Indianapolis-based Republic Airways Holdings Inc.’s unsecured creditors are likely to recover less than 50 cents on the dollar in the airline’s bankruptcy, and stockholders should expect nothing at all, according to a letter from the company.
The pool of money available to pay creditors will be no greater than $275 million to $350 million and could be reduced by at least $100 million Republic will need to exit Chapter 11, the airline said in a letter to the U.S. Trustee, the Justice Department’s bankruptcy watchdog. Unsecured creditor recoveries also depend on Republic's ability to successfully restructure as much as $1 billion in debt, the airline said.
“In light of those numbers, unsecured creditors are faced with the prospect of recovering potentially well less than 50 cents on every $1 of claims, and equity holders will therefore receive no distributions,” according to the April 4 letter, which was included in a regulatory filing.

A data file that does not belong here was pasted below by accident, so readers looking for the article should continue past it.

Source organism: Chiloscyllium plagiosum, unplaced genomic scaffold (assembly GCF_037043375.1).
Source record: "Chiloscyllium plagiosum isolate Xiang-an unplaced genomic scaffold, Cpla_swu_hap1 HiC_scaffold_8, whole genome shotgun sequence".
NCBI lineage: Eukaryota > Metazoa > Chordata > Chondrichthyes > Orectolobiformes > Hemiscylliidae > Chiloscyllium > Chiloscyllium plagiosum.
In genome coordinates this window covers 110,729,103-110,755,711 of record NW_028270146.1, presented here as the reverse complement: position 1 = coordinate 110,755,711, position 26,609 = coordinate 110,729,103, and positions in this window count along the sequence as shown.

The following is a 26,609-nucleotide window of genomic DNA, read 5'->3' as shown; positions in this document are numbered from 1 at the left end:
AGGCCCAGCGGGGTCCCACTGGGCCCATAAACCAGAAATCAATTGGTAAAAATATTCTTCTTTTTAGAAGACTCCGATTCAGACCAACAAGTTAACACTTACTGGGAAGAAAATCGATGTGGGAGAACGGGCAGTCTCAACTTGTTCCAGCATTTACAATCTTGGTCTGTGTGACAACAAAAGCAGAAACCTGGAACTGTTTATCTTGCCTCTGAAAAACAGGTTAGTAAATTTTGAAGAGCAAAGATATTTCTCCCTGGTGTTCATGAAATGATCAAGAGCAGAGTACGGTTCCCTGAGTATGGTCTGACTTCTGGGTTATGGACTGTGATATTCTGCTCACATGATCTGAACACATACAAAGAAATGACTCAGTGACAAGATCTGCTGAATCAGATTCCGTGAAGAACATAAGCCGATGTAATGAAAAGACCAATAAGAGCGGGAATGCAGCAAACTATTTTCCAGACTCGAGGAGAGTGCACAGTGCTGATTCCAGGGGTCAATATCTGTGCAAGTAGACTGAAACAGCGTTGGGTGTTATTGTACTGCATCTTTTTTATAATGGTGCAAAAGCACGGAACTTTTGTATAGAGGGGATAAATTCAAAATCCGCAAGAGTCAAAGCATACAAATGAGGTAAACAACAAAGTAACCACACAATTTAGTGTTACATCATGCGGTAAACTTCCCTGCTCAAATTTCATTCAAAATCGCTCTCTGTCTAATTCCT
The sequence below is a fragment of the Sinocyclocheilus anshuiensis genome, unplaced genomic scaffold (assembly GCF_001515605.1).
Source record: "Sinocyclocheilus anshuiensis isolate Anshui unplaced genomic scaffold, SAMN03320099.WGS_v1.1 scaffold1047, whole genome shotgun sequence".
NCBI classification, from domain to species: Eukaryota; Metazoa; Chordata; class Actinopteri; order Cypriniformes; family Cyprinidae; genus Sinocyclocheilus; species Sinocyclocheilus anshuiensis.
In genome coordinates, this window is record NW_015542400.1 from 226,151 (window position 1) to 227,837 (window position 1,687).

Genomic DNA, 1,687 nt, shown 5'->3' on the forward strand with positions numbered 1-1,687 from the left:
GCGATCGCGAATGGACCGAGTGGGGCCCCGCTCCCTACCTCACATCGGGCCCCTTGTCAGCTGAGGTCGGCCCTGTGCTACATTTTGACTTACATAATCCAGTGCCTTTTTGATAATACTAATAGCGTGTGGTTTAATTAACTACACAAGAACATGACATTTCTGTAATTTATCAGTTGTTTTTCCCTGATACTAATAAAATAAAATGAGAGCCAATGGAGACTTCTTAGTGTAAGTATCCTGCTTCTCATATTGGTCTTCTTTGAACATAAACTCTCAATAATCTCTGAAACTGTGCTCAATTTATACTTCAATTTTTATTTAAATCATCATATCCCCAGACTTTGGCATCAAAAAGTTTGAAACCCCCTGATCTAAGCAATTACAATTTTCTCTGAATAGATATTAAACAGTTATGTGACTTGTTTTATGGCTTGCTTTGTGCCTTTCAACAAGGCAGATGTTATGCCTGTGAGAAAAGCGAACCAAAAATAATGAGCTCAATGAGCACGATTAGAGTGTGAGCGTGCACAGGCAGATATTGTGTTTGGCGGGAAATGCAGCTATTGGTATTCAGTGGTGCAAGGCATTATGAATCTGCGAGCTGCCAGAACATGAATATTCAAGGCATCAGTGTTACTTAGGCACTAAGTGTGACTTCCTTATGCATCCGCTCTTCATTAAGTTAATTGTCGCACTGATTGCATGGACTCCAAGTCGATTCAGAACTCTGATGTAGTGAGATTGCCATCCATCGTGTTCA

Republic wrote to ask the U.S. Trustee to reject requests to appoint an official committee to represent shareholder interests in its bankruptcy. Such a panel would burden Republic with “substantial and duplicative costs and expenses,” the airline said.
A large proportion of the company’s shares are held by “a small number of highly sophisticated investors, including one group of six wealthy hedge funds” that are already actively participating in the case, Republic said.
The company said it’s using the Chapter 11 process to renegotiate flying contracts with American Airlines Group Inc., Delta Air Lines Inc. and United Continental Holdings Inc. to recover about $50 million a year in higher operating costs under a new labor agreement with its pilots union. The needed recovery totals as much as $400 million under the full term of its agreements with the larger carriers, Republic said.
Republic, which filed for bankruptcy Feb. 25, owns or leases about 300 aircraft and is seeking to slim down to a single family type of Embraer SA 170/175 aircraft, while returning “out of favor” types. Those include Q400 turboprops and the smaller E145s and E140s, according to court papers.
The carrier also has to shed $150 million to more than $250 million of debt, lease and return obligations associated with those planes.